Genome structure predicts modular transcriptome responses to genetic and environmental conditions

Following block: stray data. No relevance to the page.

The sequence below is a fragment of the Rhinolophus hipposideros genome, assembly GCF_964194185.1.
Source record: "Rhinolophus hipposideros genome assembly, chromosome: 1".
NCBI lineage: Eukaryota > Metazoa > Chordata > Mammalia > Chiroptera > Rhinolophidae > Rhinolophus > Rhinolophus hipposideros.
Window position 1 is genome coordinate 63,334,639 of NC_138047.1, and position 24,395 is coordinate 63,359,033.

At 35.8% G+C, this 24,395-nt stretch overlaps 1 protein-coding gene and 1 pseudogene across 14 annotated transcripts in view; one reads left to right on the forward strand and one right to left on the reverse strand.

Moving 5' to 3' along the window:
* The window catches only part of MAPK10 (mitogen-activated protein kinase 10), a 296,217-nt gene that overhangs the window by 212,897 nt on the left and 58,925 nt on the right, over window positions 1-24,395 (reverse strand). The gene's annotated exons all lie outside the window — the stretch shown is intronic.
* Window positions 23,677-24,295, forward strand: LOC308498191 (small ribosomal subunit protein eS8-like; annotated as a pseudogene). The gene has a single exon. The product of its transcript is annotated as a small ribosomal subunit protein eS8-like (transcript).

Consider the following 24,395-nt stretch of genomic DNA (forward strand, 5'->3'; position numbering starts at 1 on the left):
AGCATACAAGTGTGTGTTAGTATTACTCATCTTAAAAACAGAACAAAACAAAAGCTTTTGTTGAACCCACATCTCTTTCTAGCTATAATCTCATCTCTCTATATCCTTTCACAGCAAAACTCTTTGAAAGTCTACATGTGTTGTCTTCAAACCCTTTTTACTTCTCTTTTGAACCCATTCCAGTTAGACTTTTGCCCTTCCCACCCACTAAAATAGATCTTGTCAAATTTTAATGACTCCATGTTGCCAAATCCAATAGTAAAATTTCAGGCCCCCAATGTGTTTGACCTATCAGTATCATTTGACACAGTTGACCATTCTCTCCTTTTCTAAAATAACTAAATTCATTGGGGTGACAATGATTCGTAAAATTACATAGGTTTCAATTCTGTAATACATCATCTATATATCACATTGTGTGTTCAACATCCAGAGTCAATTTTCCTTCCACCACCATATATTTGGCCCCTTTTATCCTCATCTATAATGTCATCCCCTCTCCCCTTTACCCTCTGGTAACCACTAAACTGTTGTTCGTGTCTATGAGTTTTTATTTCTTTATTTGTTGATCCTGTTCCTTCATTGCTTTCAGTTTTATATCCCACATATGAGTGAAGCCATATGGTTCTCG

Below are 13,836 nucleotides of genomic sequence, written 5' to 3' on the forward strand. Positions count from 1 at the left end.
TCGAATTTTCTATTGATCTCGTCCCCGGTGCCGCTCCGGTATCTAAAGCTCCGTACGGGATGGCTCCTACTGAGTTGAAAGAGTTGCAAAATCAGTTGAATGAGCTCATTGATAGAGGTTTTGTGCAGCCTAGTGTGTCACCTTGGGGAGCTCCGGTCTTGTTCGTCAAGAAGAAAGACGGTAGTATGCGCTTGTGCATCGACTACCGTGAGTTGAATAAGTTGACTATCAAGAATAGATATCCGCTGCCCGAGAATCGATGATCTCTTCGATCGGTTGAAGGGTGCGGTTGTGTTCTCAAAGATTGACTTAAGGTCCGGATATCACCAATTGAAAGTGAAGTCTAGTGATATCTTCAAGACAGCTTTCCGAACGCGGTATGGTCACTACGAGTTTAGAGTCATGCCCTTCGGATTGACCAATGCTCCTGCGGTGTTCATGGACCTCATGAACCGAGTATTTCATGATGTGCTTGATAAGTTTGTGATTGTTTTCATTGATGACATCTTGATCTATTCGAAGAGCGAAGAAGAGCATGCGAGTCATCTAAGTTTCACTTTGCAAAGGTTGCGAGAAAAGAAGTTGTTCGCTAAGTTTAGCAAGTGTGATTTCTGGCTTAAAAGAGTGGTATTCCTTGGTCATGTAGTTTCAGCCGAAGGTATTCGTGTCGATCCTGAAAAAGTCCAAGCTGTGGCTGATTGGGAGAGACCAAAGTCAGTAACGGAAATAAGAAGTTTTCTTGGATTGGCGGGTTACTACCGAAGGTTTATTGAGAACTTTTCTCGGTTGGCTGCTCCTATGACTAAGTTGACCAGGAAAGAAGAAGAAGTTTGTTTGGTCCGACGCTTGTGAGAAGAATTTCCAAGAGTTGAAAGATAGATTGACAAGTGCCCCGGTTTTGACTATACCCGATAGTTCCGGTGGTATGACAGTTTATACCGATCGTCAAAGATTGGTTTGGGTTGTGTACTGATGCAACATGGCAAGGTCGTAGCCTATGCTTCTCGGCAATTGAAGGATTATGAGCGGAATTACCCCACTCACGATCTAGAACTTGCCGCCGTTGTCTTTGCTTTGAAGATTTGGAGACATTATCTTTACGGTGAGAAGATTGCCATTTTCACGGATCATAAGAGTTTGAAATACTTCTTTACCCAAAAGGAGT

Understanding the plasticity, robustness, and modularity of transcriptome expression to genetic and environmental conditions is crucial to deciphering how organisms adapt in nature. To test how genome architecture influences transcriptome profiles, we quantified expression responses for distinct temperature-adapted genotypes of the nematode Caenorhabditis briggsae when exposed to chronic temperature stresses throughout development. We found that 56% of the 8795 differentially-expressed genes show genotype-specific changes in expression in response to temperature (genotype-by-environment interactions, GxE). Most genotype-specific responses occur under heat stress, indicating that cold versus heat stress responses involve distinct genomic architectures. The 22 co-expression modules that we identified differ in their enrichment of genes with genetic versus environmental versus interaction effects, as well as their genomic spatial distributions, functional attributes, and rates of molecular evolution at the sequence level. Genes in modules enriched for simple effects of either genotype or temperature alone tend to evolve especially rapidly, consistent with disproportionate influence of adaptation or weaker constraint on these subsets of loci. Chromosome scale heterogeneity in nucleotide polymorphism, however, rather than the scale of individual genes, predominate as the source of genetic differences among expression profiles, and natural selection regimes are largely decoupled between coding sequences and non-coding flanking sequences that contain cis -regulatory elements. These results illustrate how the form of transcriptome modularity and genome structure contribute to predictable profiles of evolutionary change.
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